I recently had the opportunity to visit Ireland and couldn’t resist picking up a bottle of Connemara to see how peated Irish whisky compares to the traditional peated scotch.
Connemara is one of a family of spirits produced by Cooley distillery. Founded in 1985 this is a relatively new distiller group but draws on its brands heritage from as far back as 1757 with its Kilbeggan distillery being the oldest licensed distillery in Ireland. Cooleys offer a wide range of products from single malts such as Tyrconnnel, blends such as Kilbeggan to the pure single grain, Greenore. Despite being a relatively young enterprise the Cooley brands have amassed a large number of awards, many of which won by their unique peated Irish malt, Connemara. This acclaim likely lead to its acquisition by Beam Suntory; owner of other famous malts including Laphroaig.
Connemara takes its name from a region of Ireland within West Galway which is known for its picturesque countryside and coast. It is distinct amongst irish whiskies by being both peated and only double distilled as opposed to the traditional triple distillation seen in other Irish whiskies. This bottle is its entry level non-age statement offering but the range includes a 12 year old and a 22 year old. The malt is bottled at 40% and is coloured with caramel. It doesn’t state whether it’s been filtered but it would be fair to assume it has been. It comes at the reasonable price of £34 and came be found here.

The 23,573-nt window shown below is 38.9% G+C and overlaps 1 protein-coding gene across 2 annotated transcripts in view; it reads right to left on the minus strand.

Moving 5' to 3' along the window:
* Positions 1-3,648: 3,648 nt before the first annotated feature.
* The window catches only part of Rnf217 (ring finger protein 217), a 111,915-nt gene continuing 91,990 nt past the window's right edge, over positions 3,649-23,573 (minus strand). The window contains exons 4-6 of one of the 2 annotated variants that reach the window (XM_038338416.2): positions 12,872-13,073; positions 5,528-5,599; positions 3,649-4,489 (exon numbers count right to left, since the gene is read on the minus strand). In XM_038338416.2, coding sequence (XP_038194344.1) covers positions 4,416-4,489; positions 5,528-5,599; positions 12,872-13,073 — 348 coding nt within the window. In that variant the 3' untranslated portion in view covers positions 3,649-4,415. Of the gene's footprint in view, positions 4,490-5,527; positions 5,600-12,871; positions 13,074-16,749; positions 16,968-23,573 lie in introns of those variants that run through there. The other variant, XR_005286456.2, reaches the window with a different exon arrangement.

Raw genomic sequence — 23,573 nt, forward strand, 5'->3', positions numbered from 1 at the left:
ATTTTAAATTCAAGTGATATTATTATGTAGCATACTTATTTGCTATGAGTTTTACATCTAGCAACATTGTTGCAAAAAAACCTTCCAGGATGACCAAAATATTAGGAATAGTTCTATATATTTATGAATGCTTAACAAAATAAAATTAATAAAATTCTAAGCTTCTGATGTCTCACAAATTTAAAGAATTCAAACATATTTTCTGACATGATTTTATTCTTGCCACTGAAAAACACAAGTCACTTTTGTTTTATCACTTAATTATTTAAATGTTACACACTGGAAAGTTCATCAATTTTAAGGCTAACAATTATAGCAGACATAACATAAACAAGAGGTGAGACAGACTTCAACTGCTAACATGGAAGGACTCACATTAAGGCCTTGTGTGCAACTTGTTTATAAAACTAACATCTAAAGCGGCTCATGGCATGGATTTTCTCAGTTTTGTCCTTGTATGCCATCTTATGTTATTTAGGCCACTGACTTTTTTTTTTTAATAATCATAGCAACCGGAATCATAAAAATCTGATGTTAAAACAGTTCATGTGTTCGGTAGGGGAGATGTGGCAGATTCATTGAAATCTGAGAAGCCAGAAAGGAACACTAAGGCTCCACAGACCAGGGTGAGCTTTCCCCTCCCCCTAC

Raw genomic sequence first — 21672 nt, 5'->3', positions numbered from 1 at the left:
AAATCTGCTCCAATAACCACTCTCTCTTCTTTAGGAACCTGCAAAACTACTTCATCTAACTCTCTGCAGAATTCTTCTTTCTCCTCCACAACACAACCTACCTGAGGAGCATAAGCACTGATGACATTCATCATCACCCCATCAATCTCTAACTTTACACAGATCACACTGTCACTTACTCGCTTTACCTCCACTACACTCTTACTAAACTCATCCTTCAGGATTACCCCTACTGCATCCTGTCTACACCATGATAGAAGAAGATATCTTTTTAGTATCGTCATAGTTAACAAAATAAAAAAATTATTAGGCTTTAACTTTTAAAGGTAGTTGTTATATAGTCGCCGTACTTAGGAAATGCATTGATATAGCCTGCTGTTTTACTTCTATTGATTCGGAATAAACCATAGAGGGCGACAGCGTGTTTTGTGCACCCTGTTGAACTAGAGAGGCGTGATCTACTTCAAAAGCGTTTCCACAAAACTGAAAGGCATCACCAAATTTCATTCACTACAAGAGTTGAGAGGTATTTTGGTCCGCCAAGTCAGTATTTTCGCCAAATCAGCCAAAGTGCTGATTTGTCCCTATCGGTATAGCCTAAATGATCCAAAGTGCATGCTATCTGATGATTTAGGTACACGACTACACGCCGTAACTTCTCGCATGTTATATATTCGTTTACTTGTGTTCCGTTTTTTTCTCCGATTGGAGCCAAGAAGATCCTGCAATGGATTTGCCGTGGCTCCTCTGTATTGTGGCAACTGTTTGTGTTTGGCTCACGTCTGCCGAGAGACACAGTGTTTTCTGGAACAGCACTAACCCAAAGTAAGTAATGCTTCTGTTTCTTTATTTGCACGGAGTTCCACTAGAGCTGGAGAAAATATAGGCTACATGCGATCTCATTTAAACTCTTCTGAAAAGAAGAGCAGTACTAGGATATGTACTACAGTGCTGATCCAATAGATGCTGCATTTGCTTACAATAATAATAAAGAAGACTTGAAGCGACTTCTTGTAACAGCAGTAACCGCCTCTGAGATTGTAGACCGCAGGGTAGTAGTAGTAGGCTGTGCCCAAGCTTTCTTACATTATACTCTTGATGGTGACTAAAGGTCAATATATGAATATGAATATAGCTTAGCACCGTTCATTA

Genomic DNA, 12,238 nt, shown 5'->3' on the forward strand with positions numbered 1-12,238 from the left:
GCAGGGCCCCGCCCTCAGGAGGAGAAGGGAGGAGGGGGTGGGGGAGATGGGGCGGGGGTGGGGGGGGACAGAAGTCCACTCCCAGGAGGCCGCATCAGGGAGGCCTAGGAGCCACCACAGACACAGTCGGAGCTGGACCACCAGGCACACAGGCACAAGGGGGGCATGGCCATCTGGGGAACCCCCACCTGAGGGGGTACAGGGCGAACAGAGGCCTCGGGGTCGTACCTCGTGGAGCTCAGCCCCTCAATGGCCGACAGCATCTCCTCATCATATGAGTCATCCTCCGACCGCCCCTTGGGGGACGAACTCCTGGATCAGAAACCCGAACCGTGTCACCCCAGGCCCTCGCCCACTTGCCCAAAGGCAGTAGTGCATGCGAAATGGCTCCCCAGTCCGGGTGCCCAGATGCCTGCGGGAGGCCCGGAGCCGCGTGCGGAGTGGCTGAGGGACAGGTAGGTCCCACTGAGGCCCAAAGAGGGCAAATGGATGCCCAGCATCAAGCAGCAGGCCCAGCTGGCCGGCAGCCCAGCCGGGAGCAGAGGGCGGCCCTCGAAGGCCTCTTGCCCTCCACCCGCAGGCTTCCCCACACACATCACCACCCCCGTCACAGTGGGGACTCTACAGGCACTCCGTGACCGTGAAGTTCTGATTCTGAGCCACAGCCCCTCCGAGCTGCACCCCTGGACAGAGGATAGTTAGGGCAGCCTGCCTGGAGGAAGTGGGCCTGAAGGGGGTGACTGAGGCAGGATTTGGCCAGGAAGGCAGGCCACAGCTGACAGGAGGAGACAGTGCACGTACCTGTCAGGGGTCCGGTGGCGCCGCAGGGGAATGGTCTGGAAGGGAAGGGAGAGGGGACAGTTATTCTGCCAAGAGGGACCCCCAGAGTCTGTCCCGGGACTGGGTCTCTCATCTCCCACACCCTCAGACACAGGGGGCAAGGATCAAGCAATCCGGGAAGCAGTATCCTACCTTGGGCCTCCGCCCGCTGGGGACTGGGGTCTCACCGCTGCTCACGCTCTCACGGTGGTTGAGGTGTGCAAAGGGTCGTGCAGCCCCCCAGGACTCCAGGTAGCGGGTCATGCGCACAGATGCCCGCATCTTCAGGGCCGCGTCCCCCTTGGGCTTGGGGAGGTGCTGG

Colour: caramel orange
Nose: malty, almost honey notes with only hints of smoke
Palate: Smooth, Initial taste is sweet, sugary, some hints of honey and heather notes, however muted and underwhelming with a thin mouthfeel
Finish: the peat comes in the finish with a moderate but respectable sour ashen peat alongside only hints of oak, mild heat
This was a bit of a disappointment to be honest. The major weakness in this malt is the palate. There are hints of complexity similar to a Highland malt, quite reminiscent of Dalwhinnie, however it’s.as though the volume has been turned down to only whisper. The finish is respectable but only accentuates the lack of character in the palate leading to a very unbalanced experience.
I had seen a lot of good reviews about this malt on the internet and an especially good review on youtube from none other than Ralfy. Interestingly that review discussed a single cask unfiltered 46% version. I suspect this offering represents a diluted and processed version that has been sadly stripped of the delicate notes previously lauded.
In its current form this a smooth and very drinkable peated malt however I feel it has the potential to be a lot more than that. I would be very interested to try a higher abv version and see if its produces a more balanced and interested dram.